Undulate Ray (Raja undulata) Image Processing


The pattern on the upper surface of an undulate ray is uniquely individual in the same way a human face is individual and recognisable. Photographs can therefore identify individual rays and monitor their return to a particular site over prolonged periods and over successive years.  Image processing packages available on most home computers are sufficient to record and identify the patterns with confidence. These can be compared either manually or by freely available image recognition software to match individual undulate rays with photographs taken days, weeks or years appart.  Comparison of images and recognition of individual fish is much easier if the photographs are first processed to the same size, colour format and orientation.  There is no one single way to achieve this however it can be achieved in a variety of software packages.  The following sequence is one way that has proved successful.


Ray Recognition

The rays are found resting on the seabed and most can be approached with care and photographed. Obtaining a good quality image is not essential, it is much more important to get the full width of the ray in the frame of the photograph. This allows a comparison of the pattern and especially the asymmetry of individual markings on the fish. Minimal equipment is less likely to disturb the ray and we have had most success by using a small, relatively low-cost compact camera, with natural light. The diver needs to be mid water, 1 or 2 metres above the fish and in UK waters this often this produces dark, greenish images of little photographic merit. These images can however by processed, relatively easily and single individual fish can be identified and matched to previous sightings of the same ray.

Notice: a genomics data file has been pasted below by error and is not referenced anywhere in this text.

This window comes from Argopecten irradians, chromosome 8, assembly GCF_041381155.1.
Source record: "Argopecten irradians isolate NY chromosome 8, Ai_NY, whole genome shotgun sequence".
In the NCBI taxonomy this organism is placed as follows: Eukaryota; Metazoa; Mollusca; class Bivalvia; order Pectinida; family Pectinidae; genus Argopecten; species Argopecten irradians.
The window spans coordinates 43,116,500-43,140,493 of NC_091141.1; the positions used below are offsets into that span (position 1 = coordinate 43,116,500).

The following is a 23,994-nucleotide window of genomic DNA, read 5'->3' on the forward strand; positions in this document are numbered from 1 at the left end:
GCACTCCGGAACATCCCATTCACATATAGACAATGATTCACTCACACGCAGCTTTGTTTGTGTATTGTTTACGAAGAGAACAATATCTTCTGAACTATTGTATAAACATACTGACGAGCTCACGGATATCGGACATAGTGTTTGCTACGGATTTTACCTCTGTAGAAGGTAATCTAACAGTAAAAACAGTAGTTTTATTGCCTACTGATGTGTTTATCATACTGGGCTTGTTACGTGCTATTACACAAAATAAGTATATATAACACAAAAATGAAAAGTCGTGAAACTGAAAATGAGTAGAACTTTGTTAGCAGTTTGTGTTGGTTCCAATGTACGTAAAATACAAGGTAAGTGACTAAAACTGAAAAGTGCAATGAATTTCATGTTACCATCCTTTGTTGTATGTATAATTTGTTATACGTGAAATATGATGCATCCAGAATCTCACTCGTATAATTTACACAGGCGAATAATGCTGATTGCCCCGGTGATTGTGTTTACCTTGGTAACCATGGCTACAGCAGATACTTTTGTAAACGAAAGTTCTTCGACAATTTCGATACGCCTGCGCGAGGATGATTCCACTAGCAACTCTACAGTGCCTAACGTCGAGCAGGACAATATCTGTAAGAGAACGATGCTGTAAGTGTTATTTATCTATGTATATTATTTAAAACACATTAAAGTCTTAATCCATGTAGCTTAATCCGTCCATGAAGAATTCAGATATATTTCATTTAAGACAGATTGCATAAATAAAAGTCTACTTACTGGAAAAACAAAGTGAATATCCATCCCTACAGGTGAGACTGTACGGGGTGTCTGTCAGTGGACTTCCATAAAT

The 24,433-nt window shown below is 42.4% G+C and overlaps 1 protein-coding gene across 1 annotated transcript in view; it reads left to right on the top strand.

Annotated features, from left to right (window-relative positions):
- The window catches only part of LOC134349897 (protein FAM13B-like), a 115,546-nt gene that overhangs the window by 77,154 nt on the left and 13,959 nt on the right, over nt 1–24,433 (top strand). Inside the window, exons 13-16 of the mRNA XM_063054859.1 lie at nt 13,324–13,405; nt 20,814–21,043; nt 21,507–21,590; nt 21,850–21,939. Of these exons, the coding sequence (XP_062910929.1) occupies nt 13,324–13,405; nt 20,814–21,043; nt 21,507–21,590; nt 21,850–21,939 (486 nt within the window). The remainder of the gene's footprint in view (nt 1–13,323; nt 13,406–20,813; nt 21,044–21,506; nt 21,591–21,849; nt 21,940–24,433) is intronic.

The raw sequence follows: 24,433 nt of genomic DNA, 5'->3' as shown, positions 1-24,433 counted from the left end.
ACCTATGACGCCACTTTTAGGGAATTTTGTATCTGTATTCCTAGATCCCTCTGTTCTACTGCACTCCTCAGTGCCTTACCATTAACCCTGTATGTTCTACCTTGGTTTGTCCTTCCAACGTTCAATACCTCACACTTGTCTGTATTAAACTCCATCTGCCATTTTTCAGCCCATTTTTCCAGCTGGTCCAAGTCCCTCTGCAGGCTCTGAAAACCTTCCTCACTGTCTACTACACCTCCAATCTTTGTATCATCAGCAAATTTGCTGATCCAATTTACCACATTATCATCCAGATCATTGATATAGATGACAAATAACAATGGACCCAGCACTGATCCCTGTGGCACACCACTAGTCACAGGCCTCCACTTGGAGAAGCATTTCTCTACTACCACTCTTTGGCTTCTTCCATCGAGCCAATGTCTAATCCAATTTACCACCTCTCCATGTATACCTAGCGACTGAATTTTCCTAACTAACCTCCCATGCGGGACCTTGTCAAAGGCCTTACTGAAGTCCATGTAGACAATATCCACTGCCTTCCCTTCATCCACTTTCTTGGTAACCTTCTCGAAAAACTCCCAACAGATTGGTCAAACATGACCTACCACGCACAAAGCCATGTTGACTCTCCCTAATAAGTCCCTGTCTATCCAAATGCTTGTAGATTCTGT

To compare two images and determine whether they are of the same fish, it is necessary to bring the photographs to the same size, colour format and orientation. There is no one single way to achieve this however the following steps have proved successful.These images are shown as downloaded from the camera without any procesing.



Step 1: Convert to Black and White

Technique: Set the colour saturation to zero or use a B&W pre-set. This can be done in most picture editing software. An initial adjustment of brightness and contrast may also help visibility at this stage.


Notes: Colours are dependent on water depth, water clarity and whether a camera strobe or flash was used. They can be misleading as to the actual colour of the fish.   Many of the photographs have a green hue due to the water depth and being taken without additional lights to avoid back scatter from particles in the water.


Step 2: Align to Vertical

Technique: Rotate the image to align the centre-line of the fish with the vertical axis. Various image software packages allow the image to be freely rotated or rotated in degree increments. Some software packages provide an “Angle” tool where a construction line can be drawn along the back of the fish and the image is automatically aligned to either vertical or horizontal along the construction line.


Notes: Although not essential for visual comparison of images, the alignment does make subsequent cropping and resizing of images more precise hence this step is best done early in the process especially where the fish is at a noticeable angle in the image. Further minor adjustments to the angle may be beneficial when comparing images. Do not “flip” the image either horizontally or vertically because this will create a mirror image; always rotate through 180° if the image needs to be inverted.


Step 3: Perspective Transforms

Technique: Some software packages have a lens correction filter that allows horizontal and vertical perspective correction.


Notes: Providing the photograph is taken directly looking down on the fish, perspective correction is not necessary however it can be useful to correct images taken at an oblique angle that are otherwise less suitable for individual identification. There will be a limit to the effective correction that can be applied.


Step 4: Crop and Reposition